(Last Updated on : 19/09/2013)
Yoga, an ancient Indian concept, represents the way of life which endows perfect health comprising physical, mental, ethical and spiritual development. In Sanskrit this word means 'to unite'. Indeed the practice of yoga leads to the integration of the soul with the Supreme Being. This Hindu discipline is also put into practice to lead a healthy life. In fact, physical education, for the first time, was correlated to health, hygiene, ethics, meditation and even a higher purpose of life by the ancient Yogis of India. Principally, however, yoga does not conceive man only physically. On the contrary it lays greater emphasis on the significance of soul and mind as these characterise man's personality. The human body is made of a physical body, a mind and a spirit, and the three parts are so dependent on each other that any disturbance in one part affects the whole system. Yoga, thus, has a holistic approach as it regards man as a whole being with body, mind and soul.
History of Yoga
The history of yoga in India can be divided into three eras: Pre-Classical, Classical and Post Classical. Yoga can be easily said to have its origin in Shramanic and Upanishadic traditions. The Pre-Classical age bears testimony to the fact that besides Hinduism, Yoga evolved as a separate identity in Buddhism
as well. There are several historical sources that trace the existence of yoga to Indus Valley civilisation
as well. Seals bearing the image of a figure seating in a yogic pose were excavated from Mohenjo daro. However, written evidences are only found in the Vedas. Probably it is the Rig Veda
which, for the first time mentions yoga. Yajur Veda
, Atharva Veda
and the later Satapath also discuss yoga. Karma Yoga
, one of its branches, is to be found in the Lord Krishna's divine discourse in Bhagavad Gita
. However it was in the Classical age yoga was systematically compiled by Maharishi Patanjali
for the first time in 5th century BC. He simplified the concepts and principles of yoga so that it could reach out to the masses as well. The traditions of yoga developed further in the Post Classical era. During this period Samhitas, religious works of the Vaishanava sect and others mention this ancient Indian discipline.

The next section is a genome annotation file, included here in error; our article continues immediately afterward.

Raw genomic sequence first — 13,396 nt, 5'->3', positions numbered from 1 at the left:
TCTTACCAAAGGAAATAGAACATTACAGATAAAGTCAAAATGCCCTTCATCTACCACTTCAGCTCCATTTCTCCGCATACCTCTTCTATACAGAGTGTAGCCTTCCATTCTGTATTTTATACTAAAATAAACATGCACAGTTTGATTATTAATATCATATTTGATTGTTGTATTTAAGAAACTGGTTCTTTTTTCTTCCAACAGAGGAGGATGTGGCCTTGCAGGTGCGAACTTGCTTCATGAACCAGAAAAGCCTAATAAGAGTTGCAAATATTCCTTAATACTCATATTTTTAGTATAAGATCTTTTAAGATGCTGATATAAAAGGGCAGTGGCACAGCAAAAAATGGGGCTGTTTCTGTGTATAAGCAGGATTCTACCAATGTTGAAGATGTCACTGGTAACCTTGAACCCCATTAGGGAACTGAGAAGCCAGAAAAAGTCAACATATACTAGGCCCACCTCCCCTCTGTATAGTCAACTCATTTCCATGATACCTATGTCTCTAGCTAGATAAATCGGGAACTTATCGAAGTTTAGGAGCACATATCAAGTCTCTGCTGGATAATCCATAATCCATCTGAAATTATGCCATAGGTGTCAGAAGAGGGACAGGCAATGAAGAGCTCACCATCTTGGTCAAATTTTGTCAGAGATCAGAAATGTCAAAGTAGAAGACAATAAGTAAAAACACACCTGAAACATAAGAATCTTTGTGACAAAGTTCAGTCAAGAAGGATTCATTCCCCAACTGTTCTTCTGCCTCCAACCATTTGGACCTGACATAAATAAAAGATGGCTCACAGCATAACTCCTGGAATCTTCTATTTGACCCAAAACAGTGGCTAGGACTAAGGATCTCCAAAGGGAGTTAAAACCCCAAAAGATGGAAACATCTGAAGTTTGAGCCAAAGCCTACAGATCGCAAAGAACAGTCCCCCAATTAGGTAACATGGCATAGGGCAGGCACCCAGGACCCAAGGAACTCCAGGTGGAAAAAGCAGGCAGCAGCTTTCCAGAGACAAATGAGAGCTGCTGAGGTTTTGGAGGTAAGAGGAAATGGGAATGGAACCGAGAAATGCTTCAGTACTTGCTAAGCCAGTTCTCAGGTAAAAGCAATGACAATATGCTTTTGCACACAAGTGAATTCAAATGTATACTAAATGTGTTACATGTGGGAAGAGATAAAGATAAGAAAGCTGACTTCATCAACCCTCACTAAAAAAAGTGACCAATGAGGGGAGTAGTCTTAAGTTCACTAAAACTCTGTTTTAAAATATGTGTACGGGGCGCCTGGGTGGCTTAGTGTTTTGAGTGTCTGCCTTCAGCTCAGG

Types of Yoga
Yoga can be classified into certain heads. According to Hindu Philosophy, the major branches of yoga include Raja Yoga, Jnana Yoga, Karma Yoga
, Bhakti Yoga
, Hatha Yoga, Mantra Yoga
, Japa Yoga, Purna Yoga, etc. Raja Yoga is also known simply as only "yoga" in the context of Hindu philosophy and was compiled in the Yoga Sutras of Patanjali. It is part of the Samkhya tradition. Many other Hindu texts discuss the various aspects of yoga, including the Bhagavad Gita, Upanishads, the Hatha Yoga Pradipika, the Shiva Samhita and various Tantras. The heritage of yoga was actually handed down from teacher to pupil. Thus, with the passing time new techniques were added to the ones already learned. Thus, several branches of yoga came into existence. Each branch has its separate goal. For instance, Hatha Yoga aims at creating an immortal body that allows mastering nature; on the other hand Raja Yoga aids in discovering the true identity of the self. Different religious beliefs have also contributed in shaping the various kinds of yoga in India.